Main image of article How to Plan for Your Next Consulting Gig
Life as a consultant is always interesting. We get to dodge some of the political issues, typically get better pay, and are seen as an industry expert. Despite those benefits, we also have to potentially deal with finding work on a more frequent basis. bigstock-beautiful-business-woman-on-th-26121674This is the time of year when contracts can end and the mad search for the next gig begins so that consultants don’t have too much of a break in their income stream. With the holidays and budget years ending, it also provides some interesting roadblocks to finding new work. How do you start?

Always network

As a consultant, you need to be constantly looking for new contacts and relationships. This is true whether you are an independent consultant or work for specific firm. As an independent, it may take longer to cultivate those new relationships and therefore find promising work. As a consultant that works for larger firms, networking can be seen as a positive reflection on your willingness to contribute to the larger team and also help keep you on the bench (if not land your own gig).

Keep your resume up to date

This can be a difficult thing to do if you switch jobs frequently or stay in one place with multiple projects. Regardless, if you make it something you manage throughout your project lifecycle, then it makes it easier to hop back into the market again.

Learn how to apply your experience

While you are working at a specific client, look for ways to leverage the new experience across industries. You may be lucky enough to stay in one industry, but you may not. You may find that you want to switch, and if you can’t provide context, you will be in a tough position as you start interviewing.

Learn new things

As a consultant, your life does not end at the 40 hour work week. It’s beyond that. Consultants need to keep up with trends in their area of expertise. If you have a topic that you are not familiar with, but may be showing up in job reqs, then you better get familiar really quick. It may mean you are already behind the times. Learning new things means you can bring these to the table as you network and interview. That should also give you a leg up on the competition during the search process.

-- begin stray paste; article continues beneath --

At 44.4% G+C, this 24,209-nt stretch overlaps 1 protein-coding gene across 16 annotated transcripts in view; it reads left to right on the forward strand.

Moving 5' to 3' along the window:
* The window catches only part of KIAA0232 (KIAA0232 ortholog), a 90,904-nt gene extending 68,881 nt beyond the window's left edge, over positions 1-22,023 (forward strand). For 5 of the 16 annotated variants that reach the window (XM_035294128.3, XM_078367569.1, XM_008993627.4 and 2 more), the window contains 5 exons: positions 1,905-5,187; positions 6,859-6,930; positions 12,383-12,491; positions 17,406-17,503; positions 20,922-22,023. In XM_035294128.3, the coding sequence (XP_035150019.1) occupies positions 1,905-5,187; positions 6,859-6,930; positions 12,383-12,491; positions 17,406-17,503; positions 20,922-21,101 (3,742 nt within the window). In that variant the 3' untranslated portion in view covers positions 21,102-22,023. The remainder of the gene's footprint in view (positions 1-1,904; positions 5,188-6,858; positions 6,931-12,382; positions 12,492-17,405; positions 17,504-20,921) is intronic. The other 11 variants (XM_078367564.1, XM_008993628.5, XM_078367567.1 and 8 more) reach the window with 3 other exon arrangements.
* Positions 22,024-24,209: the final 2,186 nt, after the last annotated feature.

Start early

The time of year, the market and location will all have impacts on your searching success. At this time of year, I find that it is a little more difficult to be picky about the next contract. Once the new year starts, companies will often start funding more projects, which will lead to more openings. That doesn’t mean that you cannot find contracts starting late, you just may not be able to be as selective. I’ve found that you really need to start your search about three months before you need something. While extensions are possible within the last 30 days of the contract end date, you may be sorry you didn’t look sooner if you waited until that date to get started. You can always use these efforts as networking to determine whether there are opportunities in the market place that are more appealing for your career.

What’s your roadmap?

What are your goals for your career and what do you value most? This will help drive the types of positions you look for, the money you seek and the locations you look for work. If you want interesting challenges and money, you may not care how far you drive to get those things. If you hate commuting, then you may be happier with sacrificing other things to get that. Either way, you need to know and be comfortable with your needs as you look, in order to not put yourself in a tough situation. Image: Beautiful Woman on the Phone at Modern Building [BigStock]